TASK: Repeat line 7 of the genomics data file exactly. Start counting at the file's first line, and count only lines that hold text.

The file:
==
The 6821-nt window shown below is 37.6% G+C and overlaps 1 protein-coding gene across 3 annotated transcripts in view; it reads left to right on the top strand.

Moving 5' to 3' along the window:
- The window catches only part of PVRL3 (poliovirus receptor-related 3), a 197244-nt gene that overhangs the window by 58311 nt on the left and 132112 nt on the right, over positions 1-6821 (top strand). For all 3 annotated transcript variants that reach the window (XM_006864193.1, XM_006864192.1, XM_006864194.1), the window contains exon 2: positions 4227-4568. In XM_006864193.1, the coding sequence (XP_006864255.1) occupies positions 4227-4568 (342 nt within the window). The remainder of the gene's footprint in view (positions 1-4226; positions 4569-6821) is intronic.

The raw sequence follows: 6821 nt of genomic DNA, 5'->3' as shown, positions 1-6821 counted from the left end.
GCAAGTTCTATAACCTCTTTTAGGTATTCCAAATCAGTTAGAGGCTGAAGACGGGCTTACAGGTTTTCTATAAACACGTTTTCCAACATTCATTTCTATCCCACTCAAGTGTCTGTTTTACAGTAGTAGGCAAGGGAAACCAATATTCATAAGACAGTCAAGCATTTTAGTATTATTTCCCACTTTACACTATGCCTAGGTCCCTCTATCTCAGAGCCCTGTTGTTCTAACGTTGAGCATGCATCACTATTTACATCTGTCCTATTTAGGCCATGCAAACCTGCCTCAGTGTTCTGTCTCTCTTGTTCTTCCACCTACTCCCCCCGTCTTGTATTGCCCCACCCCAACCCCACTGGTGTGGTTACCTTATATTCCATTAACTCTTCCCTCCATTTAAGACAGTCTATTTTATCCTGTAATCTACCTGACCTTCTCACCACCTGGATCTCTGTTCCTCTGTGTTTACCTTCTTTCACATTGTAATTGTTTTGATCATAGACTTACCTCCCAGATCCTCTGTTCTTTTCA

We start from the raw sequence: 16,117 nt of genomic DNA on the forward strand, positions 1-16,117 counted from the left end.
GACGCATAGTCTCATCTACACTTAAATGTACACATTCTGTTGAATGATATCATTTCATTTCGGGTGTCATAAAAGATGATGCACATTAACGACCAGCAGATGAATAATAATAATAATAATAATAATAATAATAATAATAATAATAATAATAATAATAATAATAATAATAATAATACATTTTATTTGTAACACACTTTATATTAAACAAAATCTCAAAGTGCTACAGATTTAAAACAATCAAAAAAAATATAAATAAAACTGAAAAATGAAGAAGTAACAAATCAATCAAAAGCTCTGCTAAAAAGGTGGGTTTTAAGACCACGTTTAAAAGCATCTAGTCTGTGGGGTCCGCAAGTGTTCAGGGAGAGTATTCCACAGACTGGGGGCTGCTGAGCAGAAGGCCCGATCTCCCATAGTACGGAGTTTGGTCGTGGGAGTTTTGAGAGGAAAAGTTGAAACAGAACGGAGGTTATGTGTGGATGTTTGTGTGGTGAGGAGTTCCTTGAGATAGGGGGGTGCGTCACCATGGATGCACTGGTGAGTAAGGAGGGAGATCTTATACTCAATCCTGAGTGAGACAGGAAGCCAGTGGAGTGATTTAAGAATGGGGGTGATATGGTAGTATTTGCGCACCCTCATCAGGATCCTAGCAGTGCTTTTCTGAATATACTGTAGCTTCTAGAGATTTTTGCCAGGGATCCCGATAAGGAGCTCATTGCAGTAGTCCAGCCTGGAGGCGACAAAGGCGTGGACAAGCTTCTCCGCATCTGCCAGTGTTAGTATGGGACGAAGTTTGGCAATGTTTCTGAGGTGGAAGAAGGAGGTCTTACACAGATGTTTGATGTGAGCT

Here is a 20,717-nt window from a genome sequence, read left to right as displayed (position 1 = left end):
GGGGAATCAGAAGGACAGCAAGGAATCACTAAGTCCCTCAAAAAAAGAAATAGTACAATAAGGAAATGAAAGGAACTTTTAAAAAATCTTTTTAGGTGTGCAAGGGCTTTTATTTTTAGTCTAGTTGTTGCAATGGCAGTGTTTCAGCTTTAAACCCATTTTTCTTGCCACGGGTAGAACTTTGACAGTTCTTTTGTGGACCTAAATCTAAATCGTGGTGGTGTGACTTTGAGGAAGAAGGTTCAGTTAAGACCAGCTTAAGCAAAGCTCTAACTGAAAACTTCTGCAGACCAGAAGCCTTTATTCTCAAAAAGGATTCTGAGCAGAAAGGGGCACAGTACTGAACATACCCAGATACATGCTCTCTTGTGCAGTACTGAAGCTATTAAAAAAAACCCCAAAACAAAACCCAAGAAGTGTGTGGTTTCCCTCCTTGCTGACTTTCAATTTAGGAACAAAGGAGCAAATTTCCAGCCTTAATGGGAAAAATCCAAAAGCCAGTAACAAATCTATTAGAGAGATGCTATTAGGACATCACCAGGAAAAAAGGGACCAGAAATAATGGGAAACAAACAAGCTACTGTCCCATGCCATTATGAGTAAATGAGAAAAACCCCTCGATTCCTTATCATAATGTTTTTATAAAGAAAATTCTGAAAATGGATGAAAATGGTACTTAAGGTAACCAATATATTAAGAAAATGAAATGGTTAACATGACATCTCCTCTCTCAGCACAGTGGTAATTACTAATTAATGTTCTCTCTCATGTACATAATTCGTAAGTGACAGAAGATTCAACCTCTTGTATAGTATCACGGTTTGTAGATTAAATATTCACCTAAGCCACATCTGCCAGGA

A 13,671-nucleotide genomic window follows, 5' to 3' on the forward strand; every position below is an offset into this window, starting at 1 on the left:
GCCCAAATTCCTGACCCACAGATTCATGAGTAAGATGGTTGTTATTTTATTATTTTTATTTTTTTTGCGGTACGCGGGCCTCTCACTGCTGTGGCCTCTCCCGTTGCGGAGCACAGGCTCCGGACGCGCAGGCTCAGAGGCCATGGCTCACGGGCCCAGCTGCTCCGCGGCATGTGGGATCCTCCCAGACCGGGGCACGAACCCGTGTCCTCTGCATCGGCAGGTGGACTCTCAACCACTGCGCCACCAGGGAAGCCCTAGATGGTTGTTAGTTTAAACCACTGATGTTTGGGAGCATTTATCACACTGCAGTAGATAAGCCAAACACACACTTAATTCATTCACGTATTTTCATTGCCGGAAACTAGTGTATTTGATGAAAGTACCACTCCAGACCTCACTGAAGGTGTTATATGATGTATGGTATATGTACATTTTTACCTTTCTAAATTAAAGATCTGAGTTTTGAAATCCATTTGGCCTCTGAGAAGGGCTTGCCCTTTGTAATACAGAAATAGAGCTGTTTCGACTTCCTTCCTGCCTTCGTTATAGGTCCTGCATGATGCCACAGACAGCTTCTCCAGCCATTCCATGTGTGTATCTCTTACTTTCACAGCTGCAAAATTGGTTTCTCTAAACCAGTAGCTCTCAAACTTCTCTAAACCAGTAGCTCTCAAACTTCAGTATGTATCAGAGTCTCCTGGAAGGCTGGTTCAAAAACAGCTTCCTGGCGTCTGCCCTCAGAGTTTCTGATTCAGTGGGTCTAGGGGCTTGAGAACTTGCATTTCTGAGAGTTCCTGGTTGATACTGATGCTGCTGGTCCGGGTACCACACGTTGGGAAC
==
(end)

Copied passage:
GACGCATAGTCTCATCTACACTTAAATGTACACATTCTGTTGAATGATATCATTTCATTTCGGGTGTCATAAAAGATGATGCACATTAACGACCAGCAGATGAATAATAATAATAATAATAATAATAATAATAATAATAATAATAATAATAATAATAATAATAATAATAATAATACATTTTATTTGTAACACACTTTATATTAAACAAAATCTCAAAGTGCTACAGATTTAAAACAATCAAAAAAAATATAAATAAAACTGAAAAATGAAGAAGTAACAAATCAATCAAAAGCTCTGCTAAAAAGGTGGGTTTTAAGACCACGTTTAAAAGCATCTAGTCTGTGGGGTCCGCAAGTGTTCAGGGAGAGTATTCCACAGACTGGGGGCTGCTGAGCAGAAGGCCCGATCTCCCATAGTACGGAGTTTGGTCGTGGGAGTTTTGAGAGGAAAAGTTGAAACAGAACGGAGGTTATGTGTGGATGTTTGTGTGGTGAGGAGTTCCTTGAGATAGGGGGGTGCGTCACCATGGATGCACTGGTGAGTAAGGAGGGAGATCTTATACTCAATCCTGAGTGAGACAGGAAGCCAGTGGAGTGATTTAAGAATGGGGGTGATATGGTAGTATTTGCGCACCCTCATCAGGATCCTAGCAGTGCTTTTCTGAATATACTGTAGCTTCTAGAGATTTTTGCCAGGGATCCCGATAAGGAGCTCATTGCAGTAGTCCAGCCTGGAGGCGACAAAGGCGTGGACAAGCTTCTCCGCATCTGCCAGTGTTAGTATGGGACGAAGTTTGGCAATGTTTCTGAGGTGGAAGAAGGAGGTCTTACACAGATGTTTGATGTGAGCT